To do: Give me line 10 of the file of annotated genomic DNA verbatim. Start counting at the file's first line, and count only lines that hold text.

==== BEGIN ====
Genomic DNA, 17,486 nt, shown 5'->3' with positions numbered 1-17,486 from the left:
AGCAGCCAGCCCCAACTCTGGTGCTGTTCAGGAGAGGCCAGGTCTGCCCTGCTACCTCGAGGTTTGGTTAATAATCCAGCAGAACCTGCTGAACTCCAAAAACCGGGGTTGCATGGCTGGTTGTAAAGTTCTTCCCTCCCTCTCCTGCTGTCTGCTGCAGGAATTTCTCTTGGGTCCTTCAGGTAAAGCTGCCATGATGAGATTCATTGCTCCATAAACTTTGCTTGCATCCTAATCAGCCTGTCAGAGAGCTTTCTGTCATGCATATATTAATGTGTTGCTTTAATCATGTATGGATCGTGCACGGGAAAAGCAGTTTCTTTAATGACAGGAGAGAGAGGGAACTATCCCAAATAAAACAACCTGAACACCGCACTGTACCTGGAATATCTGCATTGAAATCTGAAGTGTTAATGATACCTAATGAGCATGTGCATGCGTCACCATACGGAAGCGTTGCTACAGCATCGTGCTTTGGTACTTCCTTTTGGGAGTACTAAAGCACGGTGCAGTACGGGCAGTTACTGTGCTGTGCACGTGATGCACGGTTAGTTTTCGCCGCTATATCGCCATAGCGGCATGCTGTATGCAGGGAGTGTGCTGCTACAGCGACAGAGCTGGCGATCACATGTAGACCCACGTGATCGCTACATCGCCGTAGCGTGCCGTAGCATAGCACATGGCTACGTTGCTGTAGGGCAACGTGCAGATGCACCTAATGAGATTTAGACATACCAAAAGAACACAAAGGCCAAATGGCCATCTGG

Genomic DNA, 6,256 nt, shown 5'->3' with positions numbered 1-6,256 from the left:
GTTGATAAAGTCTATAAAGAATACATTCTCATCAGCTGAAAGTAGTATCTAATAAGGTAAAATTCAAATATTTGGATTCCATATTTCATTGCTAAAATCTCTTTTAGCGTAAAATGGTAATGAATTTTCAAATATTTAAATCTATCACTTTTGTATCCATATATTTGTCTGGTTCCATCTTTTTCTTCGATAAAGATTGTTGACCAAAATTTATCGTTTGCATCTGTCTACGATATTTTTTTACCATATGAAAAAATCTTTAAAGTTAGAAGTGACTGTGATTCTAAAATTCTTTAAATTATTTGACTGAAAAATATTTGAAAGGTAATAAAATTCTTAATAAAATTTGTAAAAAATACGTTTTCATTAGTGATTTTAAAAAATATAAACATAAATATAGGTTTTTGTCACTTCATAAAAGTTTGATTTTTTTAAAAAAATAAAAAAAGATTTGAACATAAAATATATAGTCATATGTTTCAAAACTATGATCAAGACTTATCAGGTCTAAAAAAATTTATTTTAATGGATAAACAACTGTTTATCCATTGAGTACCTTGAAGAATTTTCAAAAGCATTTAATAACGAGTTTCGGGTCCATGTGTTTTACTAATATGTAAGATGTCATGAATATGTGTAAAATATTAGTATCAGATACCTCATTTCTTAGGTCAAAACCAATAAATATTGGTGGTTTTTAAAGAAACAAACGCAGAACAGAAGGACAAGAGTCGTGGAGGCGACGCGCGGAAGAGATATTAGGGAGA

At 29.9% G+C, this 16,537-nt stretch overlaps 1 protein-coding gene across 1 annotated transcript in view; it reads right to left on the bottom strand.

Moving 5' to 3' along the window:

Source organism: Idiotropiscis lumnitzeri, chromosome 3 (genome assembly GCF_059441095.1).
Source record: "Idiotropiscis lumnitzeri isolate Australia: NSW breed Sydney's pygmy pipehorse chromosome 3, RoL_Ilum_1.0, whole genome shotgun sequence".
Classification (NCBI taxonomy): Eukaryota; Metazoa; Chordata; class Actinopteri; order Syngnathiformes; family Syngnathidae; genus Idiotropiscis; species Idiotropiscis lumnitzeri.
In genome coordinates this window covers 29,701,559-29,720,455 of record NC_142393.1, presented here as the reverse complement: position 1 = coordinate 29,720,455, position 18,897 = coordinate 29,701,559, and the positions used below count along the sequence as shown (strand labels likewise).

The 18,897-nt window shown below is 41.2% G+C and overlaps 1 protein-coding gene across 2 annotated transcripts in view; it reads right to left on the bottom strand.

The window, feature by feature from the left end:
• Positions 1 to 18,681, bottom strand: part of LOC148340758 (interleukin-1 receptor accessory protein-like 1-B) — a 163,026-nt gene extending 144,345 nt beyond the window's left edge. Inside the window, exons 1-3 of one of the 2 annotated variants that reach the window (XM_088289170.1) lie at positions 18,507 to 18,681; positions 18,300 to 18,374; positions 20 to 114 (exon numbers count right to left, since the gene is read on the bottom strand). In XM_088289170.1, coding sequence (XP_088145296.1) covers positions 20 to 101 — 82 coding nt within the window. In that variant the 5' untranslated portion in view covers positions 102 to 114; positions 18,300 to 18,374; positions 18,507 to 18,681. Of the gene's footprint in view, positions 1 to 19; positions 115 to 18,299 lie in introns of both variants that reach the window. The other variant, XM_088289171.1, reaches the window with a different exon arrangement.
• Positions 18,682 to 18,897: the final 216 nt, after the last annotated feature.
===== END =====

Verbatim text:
In genome coordinates this window covers 29,701,559-29,720,455 of record NC_142393.1, presented here as the reverse complement: position 1 = coordinate 29,720,455, position 18,897 = coordinate 29,701,559, and the positions used below count along the sequence as shown (strand labels likewise).